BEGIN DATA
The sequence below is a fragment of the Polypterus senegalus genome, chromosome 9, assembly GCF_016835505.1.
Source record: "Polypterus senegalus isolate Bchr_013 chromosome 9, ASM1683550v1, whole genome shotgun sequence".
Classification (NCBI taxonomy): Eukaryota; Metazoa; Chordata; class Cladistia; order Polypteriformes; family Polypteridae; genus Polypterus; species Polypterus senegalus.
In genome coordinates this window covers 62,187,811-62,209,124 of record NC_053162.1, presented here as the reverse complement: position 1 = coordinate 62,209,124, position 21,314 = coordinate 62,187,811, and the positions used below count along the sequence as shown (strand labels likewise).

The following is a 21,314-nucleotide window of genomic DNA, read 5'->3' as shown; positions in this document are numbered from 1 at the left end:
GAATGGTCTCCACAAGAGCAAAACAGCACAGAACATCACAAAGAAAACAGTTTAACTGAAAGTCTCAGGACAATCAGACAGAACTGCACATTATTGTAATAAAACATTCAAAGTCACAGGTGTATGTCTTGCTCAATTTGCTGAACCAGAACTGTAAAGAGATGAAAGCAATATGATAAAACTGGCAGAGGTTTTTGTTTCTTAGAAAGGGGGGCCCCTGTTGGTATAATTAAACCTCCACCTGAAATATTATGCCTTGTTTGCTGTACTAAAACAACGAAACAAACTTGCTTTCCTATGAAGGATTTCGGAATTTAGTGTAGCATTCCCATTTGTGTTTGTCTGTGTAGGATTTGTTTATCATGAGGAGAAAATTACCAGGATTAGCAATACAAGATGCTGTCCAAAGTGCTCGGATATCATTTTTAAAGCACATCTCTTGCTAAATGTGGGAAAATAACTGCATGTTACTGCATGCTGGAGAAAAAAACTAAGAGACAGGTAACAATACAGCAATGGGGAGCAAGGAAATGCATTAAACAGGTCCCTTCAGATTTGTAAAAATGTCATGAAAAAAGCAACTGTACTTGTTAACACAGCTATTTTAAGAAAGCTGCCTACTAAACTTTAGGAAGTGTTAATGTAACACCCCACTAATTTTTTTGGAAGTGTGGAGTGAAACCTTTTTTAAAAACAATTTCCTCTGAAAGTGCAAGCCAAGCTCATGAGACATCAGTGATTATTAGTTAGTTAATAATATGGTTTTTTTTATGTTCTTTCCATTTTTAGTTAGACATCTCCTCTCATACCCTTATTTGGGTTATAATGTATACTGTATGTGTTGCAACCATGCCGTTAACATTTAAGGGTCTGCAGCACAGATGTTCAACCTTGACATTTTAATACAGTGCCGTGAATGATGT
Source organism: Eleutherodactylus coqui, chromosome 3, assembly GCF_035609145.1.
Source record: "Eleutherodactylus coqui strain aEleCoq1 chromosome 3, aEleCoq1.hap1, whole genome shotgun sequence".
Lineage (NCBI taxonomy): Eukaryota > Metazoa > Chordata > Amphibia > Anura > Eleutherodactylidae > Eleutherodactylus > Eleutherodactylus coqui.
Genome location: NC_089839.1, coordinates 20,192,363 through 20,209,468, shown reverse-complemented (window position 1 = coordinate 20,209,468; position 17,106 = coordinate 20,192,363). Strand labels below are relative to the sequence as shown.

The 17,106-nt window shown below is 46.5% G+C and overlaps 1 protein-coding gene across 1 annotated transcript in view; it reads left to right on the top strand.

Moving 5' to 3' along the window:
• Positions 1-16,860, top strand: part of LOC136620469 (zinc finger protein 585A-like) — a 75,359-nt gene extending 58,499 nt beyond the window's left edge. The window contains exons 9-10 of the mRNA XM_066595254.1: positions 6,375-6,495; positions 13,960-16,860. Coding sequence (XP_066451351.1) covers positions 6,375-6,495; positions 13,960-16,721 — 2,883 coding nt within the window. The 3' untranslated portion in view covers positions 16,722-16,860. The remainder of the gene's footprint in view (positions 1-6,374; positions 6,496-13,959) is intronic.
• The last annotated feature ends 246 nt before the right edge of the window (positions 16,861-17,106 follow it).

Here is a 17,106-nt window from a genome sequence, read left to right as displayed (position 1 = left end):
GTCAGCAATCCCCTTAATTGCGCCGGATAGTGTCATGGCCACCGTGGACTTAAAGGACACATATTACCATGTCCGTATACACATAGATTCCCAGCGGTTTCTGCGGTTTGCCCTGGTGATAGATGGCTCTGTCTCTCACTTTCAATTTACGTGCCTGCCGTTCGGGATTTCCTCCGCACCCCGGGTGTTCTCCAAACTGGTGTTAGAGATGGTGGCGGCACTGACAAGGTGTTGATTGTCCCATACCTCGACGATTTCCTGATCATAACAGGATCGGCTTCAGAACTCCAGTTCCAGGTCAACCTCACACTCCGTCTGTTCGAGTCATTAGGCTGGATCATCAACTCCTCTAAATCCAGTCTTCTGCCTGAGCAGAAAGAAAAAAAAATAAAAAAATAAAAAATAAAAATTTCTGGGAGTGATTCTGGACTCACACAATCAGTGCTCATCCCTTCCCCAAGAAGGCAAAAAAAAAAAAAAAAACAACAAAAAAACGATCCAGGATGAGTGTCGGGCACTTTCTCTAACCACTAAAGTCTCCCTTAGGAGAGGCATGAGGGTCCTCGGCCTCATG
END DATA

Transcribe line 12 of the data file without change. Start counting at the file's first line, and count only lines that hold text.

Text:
Moving 5' to 3' along the window: